Recently installed infrastructure for automated protein nano-crystallisation, at Monash University, has important implications for the field of structural biology in Australia and internationally.
The platform, housed at Monash University, will be the first high-throughput robotic nano-crystallisation and imaging facility in Australia, paving the way for pioneering and world-class research in the field of molecular imaging.
Set to open its doors in July, the facility will also be equipped with the SONICC system (Second Order Nonlinear Imaging of Chiral Crystals), which is able to find crystals other technologies cannot.
SONICC technology relies on UV light and two photon excited fluorescence (UV-TPEF). Crystals appear white against a stark black background, helping users identify crystals even in cloudy conditions. This technology can distinguish between salt and protein crystals; detect sub-micron crystals (resulting in pictures that look like stars in the sky) and; facilitate detection of crystals in lipid cubic phase (LCP).
Crystallographers rely on crystal detection to carry out their experiment, either optimisation or structure determination. The SONICC will allow detection of virtually any crystal form such as microcrystals (<1µm), hiding behind precipitate, very fine plates or even crystals placed on the edge of the drop.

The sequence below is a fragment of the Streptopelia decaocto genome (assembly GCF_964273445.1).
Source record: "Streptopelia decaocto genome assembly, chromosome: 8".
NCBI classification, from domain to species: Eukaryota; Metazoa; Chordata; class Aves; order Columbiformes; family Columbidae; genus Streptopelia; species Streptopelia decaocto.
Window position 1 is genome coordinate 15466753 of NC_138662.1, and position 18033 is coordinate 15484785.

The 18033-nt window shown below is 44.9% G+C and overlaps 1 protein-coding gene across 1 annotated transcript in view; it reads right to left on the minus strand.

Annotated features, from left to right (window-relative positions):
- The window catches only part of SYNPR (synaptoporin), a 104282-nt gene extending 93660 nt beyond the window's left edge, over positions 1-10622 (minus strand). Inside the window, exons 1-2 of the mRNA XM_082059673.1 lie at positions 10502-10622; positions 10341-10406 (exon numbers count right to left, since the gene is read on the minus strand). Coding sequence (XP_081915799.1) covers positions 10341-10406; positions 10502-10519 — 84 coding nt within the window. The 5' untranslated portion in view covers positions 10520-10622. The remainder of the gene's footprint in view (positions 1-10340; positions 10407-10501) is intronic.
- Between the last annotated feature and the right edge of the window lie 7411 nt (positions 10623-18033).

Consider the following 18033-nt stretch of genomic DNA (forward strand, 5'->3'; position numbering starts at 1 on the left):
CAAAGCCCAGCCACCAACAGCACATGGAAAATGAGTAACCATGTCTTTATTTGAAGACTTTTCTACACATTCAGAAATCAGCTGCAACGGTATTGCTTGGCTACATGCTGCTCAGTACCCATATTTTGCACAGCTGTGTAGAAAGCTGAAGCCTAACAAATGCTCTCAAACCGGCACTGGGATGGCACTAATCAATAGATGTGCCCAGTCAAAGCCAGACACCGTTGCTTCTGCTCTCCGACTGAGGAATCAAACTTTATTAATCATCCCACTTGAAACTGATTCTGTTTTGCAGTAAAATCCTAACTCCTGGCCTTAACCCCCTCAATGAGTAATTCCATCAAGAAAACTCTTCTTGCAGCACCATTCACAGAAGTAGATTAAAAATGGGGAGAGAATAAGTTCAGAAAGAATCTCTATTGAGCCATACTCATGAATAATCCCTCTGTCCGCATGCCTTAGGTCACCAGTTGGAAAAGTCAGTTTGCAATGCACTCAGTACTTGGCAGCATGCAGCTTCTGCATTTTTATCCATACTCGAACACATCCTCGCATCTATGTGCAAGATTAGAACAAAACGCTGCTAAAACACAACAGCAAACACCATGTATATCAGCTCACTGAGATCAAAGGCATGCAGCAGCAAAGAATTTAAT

Crystals cannot hide anymore!!
The facility will feed into powerful imaging platforms, including the US and European XFELs, the Monash Micro-Electron Diffraction capable Titan KRIOS and the Australian Synchrotron.
Through building on existing expertise and advancing current facilities, the Monash Macromolecular Crystallisation Facility will enable researchers from academia and industry to study molecular structure through analysis of sub-micron sized crystals.
It will facilitate multidisciplinary collaboration across the spectrum of physics, immunology and biochemistry, which will open up new possibilities for solving complex macromolecular structures – such as 3D structures of integral membrane proteins.
The establishment of such a facility will help ensure that Australian research in structural biology remains top notch. Moreover, its very existence will help researchers overcome significant roadblocks: namely, the difficulties associated with crystallising challenging structural biology targets and reliably imaging protein nano-crystals.
Located at Monash University, the brand-new robotics will be managed by the protein crystallography platform. Its close proximity to the Australian Synchrotron and the Monash Ramaciotti Centre for Cryo-Electron Microscopy Monash will further enable development of diffraction techniques associated with the study of nano-crystals.
The facility will be accessible to all Australian researchers and it will support major ARC-funded research programmes, including that of the Imaging CoE. At Monash itself, the platform will further directly benefit more than 200 researchers and 25 major research groups.